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Re: Concert Pitch (a second try)

From: Simon Bailey
Subject: Re: Concert Pitch (a second try)
Date: Mon, 6 Apr 2009 12:33:35 +0200


On 6 Apr 2009, at 12:23, Anthony W. Youngman wrote:
Transposing instruments are named according to the fundamental (known on some brass instruments as the pedal) note.

On a woodwind instrument this is normally the note obtained with all holes covered without over-blowing or use of speaker keys. On a brass instrument it the note obtained with most relaxed embouchure and the slide extended fully
That should be not extended at all for trombone (1st position).
or all valves open.


What do you mean by an "open" valve? To me it means the valve is depressed and the associated tubing is brought into play, which it shouldn't be. It's probably best said as something like "with the instrument in its shortest configuration, eg the slide in 1st position or the valves not depressed".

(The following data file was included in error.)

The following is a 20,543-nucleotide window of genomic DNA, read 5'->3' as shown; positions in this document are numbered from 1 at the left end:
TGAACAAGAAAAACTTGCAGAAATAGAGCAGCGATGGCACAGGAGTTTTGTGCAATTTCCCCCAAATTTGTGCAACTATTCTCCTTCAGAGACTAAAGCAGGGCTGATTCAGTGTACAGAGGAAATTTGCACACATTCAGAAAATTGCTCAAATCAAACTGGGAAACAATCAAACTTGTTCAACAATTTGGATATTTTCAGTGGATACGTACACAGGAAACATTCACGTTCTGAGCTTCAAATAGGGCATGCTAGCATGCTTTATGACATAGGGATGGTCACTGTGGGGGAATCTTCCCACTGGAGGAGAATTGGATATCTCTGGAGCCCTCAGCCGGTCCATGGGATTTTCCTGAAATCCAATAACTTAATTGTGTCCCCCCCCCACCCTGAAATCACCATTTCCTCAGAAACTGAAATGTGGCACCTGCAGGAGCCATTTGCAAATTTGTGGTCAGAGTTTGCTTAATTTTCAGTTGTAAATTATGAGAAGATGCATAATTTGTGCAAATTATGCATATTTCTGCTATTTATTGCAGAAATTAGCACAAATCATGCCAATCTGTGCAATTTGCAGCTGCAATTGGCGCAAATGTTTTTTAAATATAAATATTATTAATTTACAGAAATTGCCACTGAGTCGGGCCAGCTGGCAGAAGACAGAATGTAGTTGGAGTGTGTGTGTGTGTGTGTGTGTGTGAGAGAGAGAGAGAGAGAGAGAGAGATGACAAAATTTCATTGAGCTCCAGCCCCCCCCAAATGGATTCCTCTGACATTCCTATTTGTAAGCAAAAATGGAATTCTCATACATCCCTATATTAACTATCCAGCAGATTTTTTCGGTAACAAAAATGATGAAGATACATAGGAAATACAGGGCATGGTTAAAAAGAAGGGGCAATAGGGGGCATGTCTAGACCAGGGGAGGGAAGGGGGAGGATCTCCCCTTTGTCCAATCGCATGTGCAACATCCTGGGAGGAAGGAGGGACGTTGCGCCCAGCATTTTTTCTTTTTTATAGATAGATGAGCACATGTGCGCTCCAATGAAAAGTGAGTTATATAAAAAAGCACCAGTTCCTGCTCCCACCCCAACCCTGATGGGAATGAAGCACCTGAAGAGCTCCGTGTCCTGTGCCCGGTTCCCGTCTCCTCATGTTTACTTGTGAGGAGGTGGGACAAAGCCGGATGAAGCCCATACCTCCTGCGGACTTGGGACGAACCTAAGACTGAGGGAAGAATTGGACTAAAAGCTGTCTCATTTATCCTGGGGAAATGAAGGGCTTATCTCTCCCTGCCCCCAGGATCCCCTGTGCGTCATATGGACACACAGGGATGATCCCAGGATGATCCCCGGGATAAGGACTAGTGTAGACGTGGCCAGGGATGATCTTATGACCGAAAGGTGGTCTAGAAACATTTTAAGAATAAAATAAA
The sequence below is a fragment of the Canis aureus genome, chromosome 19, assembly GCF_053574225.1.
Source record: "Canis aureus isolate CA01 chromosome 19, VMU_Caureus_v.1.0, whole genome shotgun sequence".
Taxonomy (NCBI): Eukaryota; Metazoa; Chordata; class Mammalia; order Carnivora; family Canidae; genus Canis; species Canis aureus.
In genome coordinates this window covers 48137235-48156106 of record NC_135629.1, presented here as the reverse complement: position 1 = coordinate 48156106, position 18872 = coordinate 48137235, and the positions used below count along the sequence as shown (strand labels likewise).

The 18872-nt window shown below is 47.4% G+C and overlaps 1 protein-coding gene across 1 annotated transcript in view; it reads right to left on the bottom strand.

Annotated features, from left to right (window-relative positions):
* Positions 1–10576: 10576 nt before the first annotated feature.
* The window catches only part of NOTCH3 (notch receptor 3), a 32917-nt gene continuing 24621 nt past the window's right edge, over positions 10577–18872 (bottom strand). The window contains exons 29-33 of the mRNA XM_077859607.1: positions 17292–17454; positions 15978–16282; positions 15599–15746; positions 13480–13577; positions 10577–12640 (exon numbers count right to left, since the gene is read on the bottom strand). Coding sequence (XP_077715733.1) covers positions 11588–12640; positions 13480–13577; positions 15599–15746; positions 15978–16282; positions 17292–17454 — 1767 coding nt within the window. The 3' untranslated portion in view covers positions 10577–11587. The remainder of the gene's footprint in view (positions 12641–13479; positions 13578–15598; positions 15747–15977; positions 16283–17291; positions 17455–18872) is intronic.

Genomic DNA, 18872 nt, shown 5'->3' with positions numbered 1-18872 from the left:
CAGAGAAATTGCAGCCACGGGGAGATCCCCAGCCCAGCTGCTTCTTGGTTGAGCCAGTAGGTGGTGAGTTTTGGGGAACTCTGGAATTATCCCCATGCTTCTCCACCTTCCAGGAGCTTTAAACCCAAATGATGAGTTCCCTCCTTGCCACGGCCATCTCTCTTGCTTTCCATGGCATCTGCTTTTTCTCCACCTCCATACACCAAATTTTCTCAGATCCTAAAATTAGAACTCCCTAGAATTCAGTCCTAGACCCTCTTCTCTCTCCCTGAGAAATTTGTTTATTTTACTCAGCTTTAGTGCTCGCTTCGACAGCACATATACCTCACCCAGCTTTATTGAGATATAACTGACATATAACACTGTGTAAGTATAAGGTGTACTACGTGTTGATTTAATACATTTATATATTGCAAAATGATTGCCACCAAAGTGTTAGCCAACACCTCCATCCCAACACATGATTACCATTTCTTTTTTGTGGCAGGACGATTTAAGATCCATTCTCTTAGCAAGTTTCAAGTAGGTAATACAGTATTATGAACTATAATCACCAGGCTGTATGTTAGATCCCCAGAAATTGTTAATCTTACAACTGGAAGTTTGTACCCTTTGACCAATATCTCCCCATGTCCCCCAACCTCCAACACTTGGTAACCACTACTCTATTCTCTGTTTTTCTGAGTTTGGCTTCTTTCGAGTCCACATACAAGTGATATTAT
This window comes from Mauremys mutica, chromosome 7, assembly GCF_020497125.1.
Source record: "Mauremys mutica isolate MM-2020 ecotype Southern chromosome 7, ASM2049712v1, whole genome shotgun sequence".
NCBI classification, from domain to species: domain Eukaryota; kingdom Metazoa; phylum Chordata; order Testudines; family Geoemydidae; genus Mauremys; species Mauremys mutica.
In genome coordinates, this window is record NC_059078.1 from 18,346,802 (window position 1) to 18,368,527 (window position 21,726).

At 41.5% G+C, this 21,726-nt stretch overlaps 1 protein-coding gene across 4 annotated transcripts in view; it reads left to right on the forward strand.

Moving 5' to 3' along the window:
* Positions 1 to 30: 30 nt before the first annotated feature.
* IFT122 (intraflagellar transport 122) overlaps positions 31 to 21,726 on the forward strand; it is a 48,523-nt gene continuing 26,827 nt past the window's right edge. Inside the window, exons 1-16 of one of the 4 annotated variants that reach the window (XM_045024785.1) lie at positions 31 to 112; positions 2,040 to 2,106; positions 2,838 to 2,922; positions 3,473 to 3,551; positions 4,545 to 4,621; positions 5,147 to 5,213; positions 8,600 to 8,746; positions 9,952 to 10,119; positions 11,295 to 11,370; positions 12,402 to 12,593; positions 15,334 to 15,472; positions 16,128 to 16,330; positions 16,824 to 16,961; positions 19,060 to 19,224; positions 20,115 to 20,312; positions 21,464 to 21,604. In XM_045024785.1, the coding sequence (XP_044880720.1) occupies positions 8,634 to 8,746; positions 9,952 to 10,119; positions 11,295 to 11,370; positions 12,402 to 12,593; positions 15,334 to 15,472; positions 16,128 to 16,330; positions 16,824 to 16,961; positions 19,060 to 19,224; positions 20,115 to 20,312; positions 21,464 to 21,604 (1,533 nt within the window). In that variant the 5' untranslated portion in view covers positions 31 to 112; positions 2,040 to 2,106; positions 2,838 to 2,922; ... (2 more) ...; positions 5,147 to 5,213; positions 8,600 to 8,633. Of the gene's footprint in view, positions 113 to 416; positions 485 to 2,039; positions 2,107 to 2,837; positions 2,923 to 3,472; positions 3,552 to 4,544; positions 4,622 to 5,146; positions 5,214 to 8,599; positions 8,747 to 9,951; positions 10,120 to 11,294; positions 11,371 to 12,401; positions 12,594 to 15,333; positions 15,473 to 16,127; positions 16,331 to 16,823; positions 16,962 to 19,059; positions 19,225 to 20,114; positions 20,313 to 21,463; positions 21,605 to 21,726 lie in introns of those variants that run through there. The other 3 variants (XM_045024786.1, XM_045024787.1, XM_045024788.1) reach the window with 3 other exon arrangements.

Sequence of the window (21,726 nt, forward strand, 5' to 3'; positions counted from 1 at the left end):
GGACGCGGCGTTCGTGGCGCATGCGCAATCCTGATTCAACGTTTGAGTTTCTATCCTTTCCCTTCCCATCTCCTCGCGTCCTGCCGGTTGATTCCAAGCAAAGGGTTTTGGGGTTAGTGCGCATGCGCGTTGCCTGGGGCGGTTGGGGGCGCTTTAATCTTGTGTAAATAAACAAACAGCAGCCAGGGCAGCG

the fundamental note of a brass instrument is the lowest note of the overtone series which is produced at the shortest configuration. however, middle C is notated as the first overtone, which sounds an octave higher.

The other point that should be made is that the octave above the pedal note is notated as middle C in the treble clef. I was unaware, however, that the bass clarinet transposed in bass clef! And I seem to remember some American parts that appeared to have the trombone part transposed in bass clef too - that piece rapidly got ditched so I know precious little about it. That might be an American convention ...

this happens in dutch symphonic wind music a lot as well. the trombone parts are supplied in Bb treble-clef (transposed), Bb bass-clef (transposed) and C bass-clef (concert pitch). i've only ever seen it in dutch published music, i'm not sure exactly where it comes from, but it's horribly confusing when the librarian doesn't know the difference... ;)

a useful fact for Bb transposing instruments usually notated in bass clef (trombones, euphonia, etc.) is that the treble-clef transposed part can be read almost exactly as if it were notated in concert-pitch tenor-clef (add 2 flats and pay careful attention to the accidentals). fairly random piece of information, but it helps me whenever i run across treble-clef b-flat parts.

Simon Bailey
Devoted bass trombonist
+43 699 190 631 25

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